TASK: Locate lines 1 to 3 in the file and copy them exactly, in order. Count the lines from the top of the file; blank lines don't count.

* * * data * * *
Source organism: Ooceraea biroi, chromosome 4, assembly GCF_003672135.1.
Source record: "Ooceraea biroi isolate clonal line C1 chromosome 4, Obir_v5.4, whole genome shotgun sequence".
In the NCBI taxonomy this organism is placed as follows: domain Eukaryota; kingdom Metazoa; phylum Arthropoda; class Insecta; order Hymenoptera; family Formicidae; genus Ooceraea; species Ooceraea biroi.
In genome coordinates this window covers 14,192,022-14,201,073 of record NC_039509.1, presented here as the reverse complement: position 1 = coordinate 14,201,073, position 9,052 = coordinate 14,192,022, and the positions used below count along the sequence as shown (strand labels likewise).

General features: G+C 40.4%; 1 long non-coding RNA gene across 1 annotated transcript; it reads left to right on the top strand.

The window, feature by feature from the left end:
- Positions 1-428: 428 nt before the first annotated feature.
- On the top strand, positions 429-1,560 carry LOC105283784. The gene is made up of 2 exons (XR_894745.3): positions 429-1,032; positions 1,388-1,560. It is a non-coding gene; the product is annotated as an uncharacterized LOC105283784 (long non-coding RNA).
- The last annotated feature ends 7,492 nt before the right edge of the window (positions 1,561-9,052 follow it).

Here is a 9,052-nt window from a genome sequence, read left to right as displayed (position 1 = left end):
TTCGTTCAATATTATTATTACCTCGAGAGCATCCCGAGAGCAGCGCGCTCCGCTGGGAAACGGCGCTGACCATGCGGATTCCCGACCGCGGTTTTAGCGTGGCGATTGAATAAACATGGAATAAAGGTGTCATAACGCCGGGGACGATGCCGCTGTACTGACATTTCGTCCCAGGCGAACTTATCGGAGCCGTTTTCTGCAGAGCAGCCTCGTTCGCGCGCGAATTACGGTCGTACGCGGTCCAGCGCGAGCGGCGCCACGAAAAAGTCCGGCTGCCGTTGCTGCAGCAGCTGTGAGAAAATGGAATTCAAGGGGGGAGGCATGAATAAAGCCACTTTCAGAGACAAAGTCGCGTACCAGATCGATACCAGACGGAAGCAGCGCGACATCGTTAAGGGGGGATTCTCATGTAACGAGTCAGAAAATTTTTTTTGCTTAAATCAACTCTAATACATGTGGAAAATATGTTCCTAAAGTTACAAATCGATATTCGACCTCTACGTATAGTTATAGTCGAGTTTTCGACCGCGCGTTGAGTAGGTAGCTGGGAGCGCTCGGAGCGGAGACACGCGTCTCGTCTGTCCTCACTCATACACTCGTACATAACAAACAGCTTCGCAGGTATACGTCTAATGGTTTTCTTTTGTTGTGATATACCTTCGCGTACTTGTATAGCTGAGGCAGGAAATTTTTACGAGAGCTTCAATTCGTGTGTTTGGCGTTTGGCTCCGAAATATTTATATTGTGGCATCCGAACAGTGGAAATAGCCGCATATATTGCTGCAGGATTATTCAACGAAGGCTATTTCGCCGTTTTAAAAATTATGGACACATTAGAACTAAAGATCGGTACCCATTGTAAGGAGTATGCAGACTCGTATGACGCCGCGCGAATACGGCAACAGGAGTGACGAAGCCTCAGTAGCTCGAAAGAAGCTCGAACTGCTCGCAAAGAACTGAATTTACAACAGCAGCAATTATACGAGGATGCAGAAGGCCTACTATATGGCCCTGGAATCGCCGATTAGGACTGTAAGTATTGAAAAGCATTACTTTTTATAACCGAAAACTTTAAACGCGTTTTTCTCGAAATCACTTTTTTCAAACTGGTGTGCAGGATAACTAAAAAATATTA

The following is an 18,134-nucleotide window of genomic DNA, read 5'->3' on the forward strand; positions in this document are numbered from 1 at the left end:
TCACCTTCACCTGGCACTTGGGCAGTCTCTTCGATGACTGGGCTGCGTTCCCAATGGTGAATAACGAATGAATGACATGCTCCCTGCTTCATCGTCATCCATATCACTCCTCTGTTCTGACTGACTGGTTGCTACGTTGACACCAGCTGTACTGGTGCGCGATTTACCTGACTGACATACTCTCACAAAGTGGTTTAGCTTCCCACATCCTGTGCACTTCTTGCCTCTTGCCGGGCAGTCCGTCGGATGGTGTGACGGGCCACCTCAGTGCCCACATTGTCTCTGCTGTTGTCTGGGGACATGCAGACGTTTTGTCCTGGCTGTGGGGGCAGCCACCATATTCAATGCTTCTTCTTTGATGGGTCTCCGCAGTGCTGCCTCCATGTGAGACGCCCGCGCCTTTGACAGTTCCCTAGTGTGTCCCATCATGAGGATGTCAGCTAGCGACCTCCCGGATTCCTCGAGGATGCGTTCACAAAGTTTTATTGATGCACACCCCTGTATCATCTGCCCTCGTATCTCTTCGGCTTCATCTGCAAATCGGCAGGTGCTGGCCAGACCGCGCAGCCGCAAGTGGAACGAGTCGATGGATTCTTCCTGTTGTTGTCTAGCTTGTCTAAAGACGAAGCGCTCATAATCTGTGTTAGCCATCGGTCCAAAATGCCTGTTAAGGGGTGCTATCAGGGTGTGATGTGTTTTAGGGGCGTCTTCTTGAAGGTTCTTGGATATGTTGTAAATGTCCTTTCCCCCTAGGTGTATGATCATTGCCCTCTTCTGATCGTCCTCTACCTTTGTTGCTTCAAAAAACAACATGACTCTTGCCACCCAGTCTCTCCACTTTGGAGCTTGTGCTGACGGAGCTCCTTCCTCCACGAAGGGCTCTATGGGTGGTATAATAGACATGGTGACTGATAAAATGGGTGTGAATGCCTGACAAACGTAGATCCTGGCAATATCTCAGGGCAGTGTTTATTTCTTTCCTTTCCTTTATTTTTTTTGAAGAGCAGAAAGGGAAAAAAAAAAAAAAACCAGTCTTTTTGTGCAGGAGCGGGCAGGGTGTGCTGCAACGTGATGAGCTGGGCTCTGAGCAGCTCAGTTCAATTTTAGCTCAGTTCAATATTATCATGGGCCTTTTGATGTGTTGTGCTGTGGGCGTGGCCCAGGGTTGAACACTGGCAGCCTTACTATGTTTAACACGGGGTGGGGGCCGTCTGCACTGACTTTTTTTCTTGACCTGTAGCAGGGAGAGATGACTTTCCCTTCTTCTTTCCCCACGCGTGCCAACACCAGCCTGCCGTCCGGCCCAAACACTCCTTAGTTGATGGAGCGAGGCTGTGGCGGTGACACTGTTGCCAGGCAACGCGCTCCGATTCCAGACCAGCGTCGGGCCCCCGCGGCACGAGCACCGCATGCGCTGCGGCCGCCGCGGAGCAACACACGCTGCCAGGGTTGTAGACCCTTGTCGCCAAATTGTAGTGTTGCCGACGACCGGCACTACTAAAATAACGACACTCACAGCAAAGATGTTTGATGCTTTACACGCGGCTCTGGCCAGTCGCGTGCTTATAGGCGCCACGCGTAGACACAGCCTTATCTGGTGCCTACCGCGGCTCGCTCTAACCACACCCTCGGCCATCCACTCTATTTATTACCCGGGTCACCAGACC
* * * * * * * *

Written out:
Source organism: Ooceraea biroi, chromosome 4, assembly GCF_003672135.1.
Source record: "Ooceraea biroi isolate clonal line C1 chromosome 4, Obir_v5.4, whole genome shotgun sequence".
In the NCBI taxonomy this organism is placed as follows: domain Eukaryota; kingdom Metazoa; phylum Arthropoda; class Insecta; order Hymenoptera; family Formicidae; genus Ooceraea; species Ooceraea biroi.